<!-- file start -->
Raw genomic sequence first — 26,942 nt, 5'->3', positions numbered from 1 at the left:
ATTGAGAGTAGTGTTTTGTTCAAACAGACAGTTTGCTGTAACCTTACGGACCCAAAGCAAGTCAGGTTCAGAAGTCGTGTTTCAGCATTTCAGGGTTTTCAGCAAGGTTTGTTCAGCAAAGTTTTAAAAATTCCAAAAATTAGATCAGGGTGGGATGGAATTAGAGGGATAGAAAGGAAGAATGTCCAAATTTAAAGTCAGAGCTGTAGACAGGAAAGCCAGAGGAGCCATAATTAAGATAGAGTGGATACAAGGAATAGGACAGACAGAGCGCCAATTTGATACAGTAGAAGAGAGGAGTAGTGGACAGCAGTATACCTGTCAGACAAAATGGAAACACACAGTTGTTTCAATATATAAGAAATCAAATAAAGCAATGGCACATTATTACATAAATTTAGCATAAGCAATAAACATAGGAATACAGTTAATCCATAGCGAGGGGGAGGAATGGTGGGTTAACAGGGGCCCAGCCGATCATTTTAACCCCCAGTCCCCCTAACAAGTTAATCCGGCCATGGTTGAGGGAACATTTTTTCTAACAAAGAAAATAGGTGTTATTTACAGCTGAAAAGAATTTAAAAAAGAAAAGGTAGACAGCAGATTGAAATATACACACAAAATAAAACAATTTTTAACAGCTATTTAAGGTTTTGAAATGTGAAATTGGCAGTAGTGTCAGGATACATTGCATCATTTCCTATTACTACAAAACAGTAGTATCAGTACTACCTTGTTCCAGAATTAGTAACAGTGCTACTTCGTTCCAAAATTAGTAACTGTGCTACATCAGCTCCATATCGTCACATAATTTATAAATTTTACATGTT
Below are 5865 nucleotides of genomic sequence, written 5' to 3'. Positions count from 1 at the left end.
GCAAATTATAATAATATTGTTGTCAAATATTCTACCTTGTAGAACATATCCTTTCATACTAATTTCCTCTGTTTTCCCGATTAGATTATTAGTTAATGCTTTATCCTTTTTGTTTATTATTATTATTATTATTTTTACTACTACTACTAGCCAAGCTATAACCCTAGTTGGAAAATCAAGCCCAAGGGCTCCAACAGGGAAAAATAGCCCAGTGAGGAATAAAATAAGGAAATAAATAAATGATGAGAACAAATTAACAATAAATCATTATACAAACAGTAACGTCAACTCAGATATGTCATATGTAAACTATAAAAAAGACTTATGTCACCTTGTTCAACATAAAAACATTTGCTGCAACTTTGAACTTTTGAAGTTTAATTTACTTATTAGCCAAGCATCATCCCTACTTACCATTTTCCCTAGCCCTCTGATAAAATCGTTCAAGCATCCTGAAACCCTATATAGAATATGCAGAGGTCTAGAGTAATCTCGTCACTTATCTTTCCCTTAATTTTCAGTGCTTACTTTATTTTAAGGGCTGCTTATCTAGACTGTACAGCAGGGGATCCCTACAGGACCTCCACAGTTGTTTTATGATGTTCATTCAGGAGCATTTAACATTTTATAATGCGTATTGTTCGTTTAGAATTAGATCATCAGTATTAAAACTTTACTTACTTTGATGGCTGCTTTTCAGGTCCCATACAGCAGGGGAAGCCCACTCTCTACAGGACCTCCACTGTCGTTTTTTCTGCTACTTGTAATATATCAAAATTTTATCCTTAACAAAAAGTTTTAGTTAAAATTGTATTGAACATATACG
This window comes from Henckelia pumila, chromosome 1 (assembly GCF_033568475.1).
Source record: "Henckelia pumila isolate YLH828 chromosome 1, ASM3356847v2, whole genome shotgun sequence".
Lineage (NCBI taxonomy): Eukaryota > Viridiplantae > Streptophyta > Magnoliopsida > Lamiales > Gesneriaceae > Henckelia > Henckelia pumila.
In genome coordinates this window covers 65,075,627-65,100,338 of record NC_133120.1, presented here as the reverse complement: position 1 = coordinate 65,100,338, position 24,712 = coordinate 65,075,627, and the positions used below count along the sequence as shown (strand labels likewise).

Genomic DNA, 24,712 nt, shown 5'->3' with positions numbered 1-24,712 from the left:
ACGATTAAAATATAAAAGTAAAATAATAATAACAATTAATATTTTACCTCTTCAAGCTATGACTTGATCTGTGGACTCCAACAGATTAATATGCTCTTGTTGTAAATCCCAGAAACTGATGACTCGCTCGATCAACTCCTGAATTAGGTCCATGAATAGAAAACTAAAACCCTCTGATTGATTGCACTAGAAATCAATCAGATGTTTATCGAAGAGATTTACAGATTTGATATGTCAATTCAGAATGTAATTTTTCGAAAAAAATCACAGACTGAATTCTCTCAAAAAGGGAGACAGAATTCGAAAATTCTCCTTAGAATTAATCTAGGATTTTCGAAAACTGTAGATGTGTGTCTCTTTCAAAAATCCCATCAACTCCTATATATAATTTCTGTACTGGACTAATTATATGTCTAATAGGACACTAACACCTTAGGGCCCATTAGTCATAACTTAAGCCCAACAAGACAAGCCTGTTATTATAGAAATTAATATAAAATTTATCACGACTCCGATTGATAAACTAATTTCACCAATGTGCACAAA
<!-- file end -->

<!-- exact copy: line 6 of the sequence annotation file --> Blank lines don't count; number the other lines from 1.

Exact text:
Source record: "Henckelia pumila isolate YLH828 chromosome 1, ASM3356847v2, whole genome shotgun sequence".